Cataveiro

Cataveiro

by E. J. Swift

NOOK Book(eBook)

$7.49 $7.99 Save 6% Current price is $7.49, Original price is $7.99. You Save 6%.

Available on Compatible NOOK Devices and the free NOOK Apps.
WANT A NOOK?  Explore Now
LEND ME® See Details

Product Details

ISBN-13: 9781625671165
Publisher: Jabberwocky Literary Agency, Inc.
Publication date: 03/30/2015
Series: Osiris Project , #2
Sold by: Barnes & Noble
Format: NOOK Book
Pages: 400
File size: 1 MB

About the Author

E. J. Swift is the author of OSIRIS, CATAVEIRO and TAMARUQ, known collectively as The Osiris Project trilogy. Her short fiction has been published in Interzone magazine, and appears in anthologies including The Best British Fiction 2013 and Pandemonium: The Lowest Heaven.

Customer Reviews

Most Helpful Customer Reviews

See All Customer Reviews

Cataveiro 2 out of 5 based on 0 ratings. 1 reviews.
Ellonkah More than 1 year ago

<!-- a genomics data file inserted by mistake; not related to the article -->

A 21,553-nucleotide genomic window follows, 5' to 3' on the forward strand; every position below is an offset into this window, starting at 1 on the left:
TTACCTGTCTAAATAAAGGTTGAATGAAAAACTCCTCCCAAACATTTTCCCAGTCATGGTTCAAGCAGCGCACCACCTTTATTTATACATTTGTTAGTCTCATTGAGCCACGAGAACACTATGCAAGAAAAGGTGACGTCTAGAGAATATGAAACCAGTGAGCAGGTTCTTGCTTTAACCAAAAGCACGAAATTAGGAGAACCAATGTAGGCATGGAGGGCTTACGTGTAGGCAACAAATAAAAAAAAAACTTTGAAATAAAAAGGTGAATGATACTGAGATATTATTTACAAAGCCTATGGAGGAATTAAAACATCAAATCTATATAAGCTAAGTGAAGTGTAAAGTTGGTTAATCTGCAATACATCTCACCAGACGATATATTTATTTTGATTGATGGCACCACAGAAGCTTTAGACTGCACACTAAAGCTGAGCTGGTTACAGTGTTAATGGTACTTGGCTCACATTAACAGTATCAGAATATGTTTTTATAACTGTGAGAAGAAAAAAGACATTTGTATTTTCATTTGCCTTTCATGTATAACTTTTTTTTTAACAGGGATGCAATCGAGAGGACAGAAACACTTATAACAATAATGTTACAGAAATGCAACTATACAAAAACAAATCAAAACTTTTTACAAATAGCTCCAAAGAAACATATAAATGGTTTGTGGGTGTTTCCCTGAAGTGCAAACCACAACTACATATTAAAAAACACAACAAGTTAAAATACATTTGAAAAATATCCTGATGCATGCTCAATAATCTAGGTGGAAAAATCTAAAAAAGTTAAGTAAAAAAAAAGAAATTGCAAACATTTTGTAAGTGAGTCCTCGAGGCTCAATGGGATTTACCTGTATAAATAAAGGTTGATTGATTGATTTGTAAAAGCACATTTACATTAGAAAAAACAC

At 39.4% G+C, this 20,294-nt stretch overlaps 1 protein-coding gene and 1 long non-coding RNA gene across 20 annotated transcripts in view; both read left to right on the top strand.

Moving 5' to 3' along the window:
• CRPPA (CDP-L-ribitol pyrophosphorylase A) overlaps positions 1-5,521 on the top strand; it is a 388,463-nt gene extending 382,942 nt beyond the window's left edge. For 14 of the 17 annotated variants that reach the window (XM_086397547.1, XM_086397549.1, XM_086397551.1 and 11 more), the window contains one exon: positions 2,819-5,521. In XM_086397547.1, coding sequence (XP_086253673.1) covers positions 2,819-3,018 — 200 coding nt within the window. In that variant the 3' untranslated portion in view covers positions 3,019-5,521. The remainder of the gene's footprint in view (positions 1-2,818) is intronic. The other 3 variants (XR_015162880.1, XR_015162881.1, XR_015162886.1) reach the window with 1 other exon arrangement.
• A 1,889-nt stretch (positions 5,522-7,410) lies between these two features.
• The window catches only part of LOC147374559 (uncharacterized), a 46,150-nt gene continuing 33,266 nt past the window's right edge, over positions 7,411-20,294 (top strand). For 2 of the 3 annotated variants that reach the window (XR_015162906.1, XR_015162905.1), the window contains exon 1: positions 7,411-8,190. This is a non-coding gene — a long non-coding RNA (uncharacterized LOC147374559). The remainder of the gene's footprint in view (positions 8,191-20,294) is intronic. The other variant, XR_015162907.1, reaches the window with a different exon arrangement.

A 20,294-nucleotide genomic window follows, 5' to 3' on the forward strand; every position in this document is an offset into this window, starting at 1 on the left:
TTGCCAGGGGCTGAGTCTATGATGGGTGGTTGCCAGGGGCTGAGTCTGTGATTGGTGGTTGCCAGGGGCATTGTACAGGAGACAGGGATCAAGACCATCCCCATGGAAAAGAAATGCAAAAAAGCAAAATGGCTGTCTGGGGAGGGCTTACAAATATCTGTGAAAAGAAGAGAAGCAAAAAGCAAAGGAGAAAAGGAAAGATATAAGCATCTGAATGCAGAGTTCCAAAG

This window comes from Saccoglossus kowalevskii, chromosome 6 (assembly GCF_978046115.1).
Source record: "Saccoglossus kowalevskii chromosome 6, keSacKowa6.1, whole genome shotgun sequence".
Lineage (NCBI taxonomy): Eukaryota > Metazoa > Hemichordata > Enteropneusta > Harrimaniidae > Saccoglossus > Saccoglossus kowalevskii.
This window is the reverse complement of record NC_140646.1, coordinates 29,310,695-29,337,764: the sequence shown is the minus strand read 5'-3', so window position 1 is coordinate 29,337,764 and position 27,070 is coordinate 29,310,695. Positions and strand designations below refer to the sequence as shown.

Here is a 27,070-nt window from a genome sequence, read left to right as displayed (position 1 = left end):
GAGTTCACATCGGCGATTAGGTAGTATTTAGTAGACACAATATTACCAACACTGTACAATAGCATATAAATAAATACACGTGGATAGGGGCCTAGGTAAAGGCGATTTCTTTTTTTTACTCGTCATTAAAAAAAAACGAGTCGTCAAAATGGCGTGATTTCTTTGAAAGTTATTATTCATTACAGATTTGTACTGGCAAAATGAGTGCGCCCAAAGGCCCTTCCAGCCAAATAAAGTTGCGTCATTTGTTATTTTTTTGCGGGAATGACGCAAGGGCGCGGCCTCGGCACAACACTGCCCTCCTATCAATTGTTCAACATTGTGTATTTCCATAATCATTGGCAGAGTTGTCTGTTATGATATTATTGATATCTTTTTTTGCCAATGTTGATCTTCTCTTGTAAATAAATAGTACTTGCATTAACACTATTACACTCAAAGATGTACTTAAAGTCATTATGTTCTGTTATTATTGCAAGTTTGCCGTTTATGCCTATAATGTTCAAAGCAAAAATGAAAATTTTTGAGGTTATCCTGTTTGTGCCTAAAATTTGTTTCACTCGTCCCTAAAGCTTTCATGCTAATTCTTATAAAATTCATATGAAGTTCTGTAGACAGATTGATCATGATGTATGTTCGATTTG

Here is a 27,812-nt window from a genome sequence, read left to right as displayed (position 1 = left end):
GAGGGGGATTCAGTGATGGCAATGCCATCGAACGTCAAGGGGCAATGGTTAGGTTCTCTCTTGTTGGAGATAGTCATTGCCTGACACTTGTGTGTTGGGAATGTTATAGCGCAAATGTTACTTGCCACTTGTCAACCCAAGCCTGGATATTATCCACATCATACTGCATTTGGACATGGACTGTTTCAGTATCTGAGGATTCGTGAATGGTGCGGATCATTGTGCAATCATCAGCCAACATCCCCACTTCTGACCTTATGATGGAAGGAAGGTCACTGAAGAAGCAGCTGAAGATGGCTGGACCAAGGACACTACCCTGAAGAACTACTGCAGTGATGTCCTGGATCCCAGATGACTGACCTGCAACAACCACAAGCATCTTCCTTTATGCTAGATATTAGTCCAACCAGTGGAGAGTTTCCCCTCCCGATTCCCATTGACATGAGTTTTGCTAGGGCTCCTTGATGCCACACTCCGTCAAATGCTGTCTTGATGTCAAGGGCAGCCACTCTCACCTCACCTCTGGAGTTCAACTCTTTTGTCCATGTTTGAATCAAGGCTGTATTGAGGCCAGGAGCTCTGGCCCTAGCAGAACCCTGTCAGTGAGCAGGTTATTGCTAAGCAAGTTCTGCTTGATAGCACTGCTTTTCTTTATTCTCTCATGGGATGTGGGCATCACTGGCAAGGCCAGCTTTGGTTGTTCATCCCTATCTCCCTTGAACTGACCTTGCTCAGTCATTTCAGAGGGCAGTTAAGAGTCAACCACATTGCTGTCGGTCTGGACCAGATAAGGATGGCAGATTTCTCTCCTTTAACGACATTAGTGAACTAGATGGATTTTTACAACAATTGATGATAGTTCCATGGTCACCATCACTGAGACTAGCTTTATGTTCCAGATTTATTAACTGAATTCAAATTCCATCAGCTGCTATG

After reading the first book in this series, Osiris, I was so excited when Cataveiro was finally in my hands. Unfortunately, I found this book to be a huge disappointment, and I absolutely struggled to get through it, hoping it would pick up, but it never did. The book does not pick up where Osiris left off…it doesn’t even pick up with the characters from Osiris. In fact, only one character from the Osiris book is a legitimate character in Cataveiro. Instead, we meet Ramona, a pilot cartographer working for the government. She is the only pilot, and the only cartographer, so people are fascinated by her wherever she goes. I found her development flat and completely un-fascinating from a reader’s standpoint. Ramona spends the entire book looking for a cure for her mother’s terminal illness, which transitions into her looking for her actual mother, who has been taken. There is no resolution to this - the book ends with Ramona still looking. The other main character is also new, his name is Taeo. He and Ramona intersect only at the beginning of the book, before Taeo embarks on his own quest, which is similarly unresolved, unless you count complete failure as a resolution. Unlike Osiris, I found the character development in this book to be completely absent, and I bonded with no one. I really wish this book was a true series continuation - a reader could easily have a 1 paragraph summation of the first book, read this book in a vacuum, and not be wanting for information. I finished Osiris excited for book 2. I finished Cataveiro knowing I won’t even read book 3.